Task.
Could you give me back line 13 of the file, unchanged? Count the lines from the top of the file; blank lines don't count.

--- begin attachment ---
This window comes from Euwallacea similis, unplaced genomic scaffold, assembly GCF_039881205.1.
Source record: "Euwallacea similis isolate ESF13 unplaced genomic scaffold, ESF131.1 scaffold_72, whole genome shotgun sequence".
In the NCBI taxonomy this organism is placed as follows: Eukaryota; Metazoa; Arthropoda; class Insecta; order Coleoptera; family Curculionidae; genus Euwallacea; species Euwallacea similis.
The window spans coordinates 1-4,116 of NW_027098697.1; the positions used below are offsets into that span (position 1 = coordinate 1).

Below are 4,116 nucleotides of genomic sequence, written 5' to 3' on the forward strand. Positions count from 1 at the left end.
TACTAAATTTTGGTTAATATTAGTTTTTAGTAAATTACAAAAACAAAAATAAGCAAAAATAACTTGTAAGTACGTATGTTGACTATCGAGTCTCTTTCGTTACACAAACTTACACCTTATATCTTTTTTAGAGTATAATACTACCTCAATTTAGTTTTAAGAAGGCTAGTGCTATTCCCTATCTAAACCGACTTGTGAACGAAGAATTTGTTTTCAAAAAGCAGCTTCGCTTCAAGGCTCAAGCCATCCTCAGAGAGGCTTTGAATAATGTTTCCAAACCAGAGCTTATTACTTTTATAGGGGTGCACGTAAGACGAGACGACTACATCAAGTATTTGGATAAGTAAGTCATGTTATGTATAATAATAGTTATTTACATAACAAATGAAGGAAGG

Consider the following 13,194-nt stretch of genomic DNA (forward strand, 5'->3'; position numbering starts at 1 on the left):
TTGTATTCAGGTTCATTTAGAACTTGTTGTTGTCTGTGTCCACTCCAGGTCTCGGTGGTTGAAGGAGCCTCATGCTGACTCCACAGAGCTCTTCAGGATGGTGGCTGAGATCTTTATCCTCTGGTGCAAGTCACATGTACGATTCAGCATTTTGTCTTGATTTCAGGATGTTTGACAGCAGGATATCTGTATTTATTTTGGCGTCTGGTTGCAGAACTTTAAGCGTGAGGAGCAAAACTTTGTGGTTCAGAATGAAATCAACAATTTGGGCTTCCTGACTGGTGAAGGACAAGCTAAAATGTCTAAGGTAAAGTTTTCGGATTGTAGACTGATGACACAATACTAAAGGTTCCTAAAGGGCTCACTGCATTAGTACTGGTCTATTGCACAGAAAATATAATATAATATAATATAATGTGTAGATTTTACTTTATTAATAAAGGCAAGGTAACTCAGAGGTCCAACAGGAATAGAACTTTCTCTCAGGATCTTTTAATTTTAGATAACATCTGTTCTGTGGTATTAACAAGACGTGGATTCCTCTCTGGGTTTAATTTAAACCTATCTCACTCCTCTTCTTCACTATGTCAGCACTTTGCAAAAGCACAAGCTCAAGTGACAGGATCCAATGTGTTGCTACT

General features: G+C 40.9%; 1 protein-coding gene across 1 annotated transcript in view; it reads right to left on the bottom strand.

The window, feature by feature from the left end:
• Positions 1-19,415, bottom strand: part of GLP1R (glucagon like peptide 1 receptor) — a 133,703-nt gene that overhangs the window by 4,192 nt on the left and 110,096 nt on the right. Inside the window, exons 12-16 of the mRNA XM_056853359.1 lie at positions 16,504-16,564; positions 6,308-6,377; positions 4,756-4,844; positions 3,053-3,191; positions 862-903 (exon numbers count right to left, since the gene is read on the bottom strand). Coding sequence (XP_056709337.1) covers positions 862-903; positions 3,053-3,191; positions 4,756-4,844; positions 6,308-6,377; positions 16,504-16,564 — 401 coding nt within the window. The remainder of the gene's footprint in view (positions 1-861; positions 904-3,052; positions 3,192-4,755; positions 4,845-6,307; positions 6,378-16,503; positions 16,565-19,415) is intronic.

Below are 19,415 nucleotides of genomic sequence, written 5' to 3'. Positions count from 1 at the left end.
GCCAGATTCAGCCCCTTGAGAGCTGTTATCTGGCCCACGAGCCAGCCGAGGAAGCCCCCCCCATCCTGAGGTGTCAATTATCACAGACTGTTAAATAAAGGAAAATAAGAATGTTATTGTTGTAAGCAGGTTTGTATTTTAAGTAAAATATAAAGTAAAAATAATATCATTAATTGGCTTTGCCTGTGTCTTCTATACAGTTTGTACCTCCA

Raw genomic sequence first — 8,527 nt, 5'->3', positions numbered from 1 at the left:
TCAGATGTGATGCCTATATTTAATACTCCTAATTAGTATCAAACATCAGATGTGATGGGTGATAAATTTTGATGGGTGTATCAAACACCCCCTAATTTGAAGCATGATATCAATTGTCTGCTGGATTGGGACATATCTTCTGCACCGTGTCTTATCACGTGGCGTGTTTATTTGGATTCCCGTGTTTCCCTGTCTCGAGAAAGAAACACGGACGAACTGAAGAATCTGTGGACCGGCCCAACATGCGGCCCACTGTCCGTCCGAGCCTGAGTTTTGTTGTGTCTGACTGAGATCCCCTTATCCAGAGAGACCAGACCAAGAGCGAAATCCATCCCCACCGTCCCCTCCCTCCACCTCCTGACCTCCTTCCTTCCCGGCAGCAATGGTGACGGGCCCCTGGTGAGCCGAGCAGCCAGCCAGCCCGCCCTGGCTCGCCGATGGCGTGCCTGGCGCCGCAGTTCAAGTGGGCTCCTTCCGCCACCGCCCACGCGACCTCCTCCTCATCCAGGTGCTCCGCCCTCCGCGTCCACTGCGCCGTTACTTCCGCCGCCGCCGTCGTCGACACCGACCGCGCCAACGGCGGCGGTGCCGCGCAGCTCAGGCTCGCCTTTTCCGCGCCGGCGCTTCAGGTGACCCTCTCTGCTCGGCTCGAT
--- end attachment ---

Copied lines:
GCCAGATTCAGCCCCTTGAGAGCTGTTATCTGGCCCACGAGCCAGCCGAGGAAGCCCCCCCCATCCTGAGGTGTCAATTATCACAGACTGTTAAATAAAGGAAAATAAGAATGTTATTGTTGTAAGCAGGTTTGTATTTTAAGTAAAATATAAAGTAAAAATAATATCATTAATTGGCTTTGCCTGTGTCTTCTATACAGTTTGTACCTCCA